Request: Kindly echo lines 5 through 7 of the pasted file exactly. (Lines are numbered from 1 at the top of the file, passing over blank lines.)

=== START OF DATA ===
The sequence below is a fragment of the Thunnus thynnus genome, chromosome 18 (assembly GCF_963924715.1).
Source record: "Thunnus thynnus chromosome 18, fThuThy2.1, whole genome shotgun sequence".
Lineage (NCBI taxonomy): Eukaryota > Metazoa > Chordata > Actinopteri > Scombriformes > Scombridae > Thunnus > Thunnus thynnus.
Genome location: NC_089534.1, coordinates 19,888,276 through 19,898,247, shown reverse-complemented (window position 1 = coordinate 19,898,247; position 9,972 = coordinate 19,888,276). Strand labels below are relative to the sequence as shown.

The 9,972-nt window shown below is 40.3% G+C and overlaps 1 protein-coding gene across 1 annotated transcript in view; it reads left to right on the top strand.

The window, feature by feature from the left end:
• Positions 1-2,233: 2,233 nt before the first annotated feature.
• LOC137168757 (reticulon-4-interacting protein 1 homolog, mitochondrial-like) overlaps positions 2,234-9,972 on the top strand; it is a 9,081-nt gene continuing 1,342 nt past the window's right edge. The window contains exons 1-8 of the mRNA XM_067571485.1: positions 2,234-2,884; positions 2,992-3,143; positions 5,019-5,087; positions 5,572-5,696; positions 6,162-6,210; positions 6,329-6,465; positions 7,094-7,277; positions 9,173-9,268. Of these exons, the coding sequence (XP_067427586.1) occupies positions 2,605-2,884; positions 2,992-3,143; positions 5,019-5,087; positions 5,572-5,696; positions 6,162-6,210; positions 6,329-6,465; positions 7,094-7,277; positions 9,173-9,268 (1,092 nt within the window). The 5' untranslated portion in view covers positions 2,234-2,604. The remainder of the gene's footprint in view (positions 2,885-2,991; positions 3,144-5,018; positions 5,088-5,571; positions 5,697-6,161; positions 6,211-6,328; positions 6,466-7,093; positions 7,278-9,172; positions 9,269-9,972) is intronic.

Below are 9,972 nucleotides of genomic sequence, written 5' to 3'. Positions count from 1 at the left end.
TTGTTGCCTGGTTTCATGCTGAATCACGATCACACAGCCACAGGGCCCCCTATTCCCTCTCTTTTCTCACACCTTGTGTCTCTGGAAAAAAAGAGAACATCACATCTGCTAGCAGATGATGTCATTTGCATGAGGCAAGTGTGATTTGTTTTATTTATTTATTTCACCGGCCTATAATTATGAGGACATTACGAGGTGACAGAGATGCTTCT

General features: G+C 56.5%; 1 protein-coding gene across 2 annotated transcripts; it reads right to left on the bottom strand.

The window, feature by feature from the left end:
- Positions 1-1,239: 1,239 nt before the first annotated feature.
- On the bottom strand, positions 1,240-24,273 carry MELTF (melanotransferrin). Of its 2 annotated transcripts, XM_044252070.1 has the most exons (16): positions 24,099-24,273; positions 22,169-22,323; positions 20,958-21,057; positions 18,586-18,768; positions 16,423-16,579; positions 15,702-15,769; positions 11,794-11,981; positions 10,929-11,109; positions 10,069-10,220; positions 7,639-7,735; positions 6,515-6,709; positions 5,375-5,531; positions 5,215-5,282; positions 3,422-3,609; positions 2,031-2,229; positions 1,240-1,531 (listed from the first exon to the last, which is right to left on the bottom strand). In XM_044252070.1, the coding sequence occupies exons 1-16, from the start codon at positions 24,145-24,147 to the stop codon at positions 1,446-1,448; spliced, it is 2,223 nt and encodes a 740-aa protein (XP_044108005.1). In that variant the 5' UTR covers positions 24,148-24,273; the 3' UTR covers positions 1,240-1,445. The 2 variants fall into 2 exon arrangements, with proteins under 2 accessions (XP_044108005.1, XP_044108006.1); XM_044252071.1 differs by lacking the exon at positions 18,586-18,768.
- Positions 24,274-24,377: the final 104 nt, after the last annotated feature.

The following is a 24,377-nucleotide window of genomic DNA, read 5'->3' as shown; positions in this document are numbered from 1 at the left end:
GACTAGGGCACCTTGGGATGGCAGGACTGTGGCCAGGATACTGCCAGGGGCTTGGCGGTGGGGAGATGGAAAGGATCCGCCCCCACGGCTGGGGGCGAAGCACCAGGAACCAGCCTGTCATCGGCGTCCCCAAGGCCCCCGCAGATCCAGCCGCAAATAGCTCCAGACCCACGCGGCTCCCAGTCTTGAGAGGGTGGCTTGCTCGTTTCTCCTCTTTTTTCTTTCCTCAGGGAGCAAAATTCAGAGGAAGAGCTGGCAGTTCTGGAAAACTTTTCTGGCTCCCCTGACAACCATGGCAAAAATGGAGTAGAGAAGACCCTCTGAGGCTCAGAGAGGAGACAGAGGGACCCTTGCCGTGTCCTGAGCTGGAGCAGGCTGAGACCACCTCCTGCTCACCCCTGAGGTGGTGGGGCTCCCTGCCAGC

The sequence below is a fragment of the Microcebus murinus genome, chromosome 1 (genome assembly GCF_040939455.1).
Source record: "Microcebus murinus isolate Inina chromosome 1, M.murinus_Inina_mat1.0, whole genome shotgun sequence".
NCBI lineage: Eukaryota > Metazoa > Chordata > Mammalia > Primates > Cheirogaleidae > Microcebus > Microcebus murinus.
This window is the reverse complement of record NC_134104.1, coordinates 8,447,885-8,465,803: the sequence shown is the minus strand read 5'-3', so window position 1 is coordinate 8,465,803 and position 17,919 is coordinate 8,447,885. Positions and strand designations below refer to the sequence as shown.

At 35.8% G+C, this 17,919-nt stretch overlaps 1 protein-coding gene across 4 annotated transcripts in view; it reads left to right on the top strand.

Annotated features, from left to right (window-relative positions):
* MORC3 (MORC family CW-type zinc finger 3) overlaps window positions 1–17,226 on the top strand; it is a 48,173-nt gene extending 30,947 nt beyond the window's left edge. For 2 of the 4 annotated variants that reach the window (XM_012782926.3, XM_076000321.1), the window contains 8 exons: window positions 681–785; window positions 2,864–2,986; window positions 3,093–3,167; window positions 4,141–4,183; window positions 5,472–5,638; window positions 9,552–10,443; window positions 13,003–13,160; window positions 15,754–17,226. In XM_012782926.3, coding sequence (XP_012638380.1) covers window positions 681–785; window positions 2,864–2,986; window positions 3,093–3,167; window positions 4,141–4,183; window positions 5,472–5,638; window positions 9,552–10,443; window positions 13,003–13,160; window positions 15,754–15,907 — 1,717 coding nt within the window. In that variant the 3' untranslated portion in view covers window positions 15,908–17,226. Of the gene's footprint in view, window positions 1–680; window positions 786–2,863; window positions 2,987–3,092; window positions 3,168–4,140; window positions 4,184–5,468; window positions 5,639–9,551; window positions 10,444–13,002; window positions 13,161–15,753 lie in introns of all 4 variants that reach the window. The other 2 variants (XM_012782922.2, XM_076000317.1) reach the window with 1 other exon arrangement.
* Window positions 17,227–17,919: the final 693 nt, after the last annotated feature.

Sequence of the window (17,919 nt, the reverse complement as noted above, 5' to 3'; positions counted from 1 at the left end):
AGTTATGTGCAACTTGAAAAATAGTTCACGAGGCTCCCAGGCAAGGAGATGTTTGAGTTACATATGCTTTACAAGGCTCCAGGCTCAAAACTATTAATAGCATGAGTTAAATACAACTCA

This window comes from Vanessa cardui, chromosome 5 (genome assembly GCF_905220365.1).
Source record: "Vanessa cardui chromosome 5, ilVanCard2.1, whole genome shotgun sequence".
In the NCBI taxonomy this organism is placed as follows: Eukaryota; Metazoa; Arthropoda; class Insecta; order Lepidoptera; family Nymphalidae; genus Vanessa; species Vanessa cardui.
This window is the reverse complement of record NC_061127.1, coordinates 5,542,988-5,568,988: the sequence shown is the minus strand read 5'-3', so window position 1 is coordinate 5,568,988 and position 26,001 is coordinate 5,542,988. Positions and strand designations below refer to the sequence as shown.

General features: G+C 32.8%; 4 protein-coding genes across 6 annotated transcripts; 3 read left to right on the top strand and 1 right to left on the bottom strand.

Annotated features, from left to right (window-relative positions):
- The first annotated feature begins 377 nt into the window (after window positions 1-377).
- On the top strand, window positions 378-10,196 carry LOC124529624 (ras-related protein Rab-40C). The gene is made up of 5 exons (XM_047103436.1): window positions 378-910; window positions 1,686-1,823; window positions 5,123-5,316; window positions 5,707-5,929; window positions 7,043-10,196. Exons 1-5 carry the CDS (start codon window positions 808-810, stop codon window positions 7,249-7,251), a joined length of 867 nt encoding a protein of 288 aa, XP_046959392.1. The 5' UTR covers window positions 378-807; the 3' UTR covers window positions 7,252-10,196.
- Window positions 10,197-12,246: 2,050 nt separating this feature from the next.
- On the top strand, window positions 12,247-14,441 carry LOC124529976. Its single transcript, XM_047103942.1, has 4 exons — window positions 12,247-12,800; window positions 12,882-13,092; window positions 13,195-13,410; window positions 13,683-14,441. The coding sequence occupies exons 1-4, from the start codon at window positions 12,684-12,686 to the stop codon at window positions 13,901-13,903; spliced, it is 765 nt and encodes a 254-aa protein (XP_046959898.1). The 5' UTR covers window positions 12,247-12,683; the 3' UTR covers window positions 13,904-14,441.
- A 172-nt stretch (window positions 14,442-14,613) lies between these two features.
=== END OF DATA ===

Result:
The 9,972-nt window shown below is 40.3% G+C and overlaps 1 protein-coding gene across 1 annotated transcript in view; it reads left to right on the top strand.

The window, feature by feature from the left end:
• Positions 1-2,233: 2,233 nt before the first annotated feature.